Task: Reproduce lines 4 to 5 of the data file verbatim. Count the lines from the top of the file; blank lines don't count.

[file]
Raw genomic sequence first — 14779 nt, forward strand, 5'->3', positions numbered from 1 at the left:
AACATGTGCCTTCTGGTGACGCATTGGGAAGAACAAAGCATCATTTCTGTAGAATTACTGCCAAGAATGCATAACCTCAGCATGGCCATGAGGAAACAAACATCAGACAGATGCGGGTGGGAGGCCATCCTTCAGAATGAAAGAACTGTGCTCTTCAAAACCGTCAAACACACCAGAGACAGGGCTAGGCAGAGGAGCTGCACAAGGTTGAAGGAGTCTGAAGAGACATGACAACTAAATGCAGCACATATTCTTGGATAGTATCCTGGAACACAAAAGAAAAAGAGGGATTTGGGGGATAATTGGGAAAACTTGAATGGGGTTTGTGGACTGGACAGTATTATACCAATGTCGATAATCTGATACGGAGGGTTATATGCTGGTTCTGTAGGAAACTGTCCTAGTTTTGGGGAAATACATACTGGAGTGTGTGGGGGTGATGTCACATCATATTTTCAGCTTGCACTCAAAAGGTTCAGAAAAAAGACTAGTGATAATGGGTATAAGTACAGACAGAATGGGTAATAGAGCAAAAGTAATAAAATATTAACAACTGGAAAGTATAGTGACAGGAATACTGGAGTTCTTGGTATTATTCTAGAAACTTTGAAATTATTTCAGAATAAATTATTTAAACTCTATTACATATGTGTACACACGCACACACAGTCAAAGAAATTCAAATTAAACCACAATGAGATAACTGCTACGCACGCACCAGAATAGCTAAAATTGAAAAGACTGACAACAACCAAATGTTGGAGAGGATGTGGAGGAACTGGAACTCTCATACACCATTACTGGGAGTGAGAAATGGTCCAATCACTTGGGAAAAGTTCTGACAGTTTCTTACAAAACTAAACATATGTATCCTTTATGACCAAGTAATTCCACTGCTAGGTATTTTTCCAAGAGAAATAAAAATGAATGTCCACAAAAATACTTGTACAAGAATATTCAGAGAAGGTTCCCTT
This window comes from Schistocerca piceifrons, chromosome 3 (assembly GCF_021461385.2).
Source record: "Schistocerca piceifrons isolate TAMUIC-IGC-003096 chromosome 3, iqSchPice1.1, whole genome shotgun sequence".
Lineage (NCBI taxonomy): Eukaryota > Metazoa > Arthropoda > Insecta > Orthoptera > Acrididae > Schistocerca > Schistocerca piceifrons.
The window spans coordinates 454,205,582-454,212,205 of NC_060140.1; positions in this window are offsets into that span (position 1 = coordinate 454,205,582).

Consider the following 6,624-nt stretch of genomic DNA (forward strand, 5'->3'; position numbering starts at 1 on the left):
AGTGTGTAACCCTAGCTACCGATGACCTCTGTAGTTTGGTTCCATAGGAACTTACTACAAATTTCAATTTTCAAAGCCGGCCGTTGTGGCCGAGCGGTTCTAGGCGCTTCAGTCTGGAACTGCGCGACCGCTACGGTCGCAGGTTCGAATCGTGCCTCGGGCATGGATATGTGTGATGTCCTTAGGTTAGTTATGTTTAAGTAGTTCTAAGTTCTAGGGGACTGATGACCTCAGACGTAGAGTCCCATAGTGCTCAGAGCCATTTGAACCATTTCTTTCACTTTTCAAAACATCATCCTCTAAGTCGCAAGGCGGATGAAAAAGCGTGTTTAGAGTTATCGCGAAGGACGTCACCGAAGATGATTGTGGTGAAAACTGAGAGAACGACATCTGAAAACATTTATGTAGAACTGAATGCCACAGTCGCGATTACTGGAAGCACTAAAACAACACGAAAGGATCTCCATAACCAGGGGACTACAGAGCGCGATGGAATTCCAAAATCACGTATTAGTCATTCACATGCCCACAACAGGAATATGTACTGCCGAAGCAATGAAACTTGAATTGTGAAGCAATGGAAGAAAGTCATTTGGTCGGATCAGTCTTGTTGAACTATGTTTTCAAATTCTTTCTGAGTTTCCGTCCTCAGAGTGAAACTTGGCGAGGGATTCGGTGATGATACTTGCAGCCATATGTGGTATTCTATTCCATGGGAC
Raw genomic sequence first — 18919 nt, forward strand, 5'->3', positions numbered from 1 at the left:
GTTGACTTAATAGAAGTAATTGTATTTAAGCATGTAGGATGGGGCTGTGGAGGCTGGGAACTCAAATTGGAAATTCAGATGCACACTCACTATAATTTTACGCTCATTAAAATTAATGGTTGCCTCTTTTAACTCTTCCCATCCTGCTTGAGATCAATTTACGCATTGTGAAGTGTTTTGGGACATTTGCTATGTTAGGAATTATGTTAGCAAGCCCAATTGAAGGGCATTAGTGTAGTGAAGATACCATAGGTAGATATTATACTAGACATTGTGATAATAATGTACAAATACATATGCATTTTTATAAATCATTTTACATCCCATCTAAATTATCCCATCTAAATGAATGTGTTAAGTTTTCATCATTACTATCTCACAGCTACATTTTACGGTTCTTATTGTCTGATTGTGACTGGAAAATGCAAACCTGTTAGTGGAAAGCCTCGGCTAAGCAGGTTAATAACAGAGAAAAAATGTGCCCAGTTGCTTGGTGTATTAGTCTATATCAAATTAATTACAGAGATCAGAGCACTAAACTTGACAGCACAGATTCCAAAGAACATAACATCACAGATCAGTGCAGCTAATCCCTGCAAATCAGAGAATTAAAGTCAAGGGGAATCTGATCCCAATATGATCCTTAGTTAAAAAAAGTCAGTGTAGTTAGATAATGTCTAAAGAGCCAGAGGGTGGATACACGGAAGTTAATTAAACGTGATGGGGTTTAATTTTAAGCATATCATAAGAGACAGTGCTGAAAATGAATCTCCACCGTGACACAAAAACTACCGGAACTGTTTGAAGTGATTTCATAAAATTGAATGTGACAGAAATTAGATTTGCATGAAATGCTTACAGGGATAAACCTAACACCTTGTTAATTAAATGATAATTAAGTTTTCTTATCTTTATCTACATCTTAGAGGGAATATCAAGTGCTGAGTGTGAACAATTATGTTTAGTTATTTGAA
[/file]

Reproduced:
Source record: "Schistocerca piceifrons isolate TAMUIC-IGC-003096 chromosome 3, iqSchPice1.1, whole genome shotgun sequence".
Lineage (NCBI taxonomy): Eukaryota > Metazoa > Arthropoda > Insecta > Orthoptera > Acrididae > Schistocerca > Schistocerca piceifrons.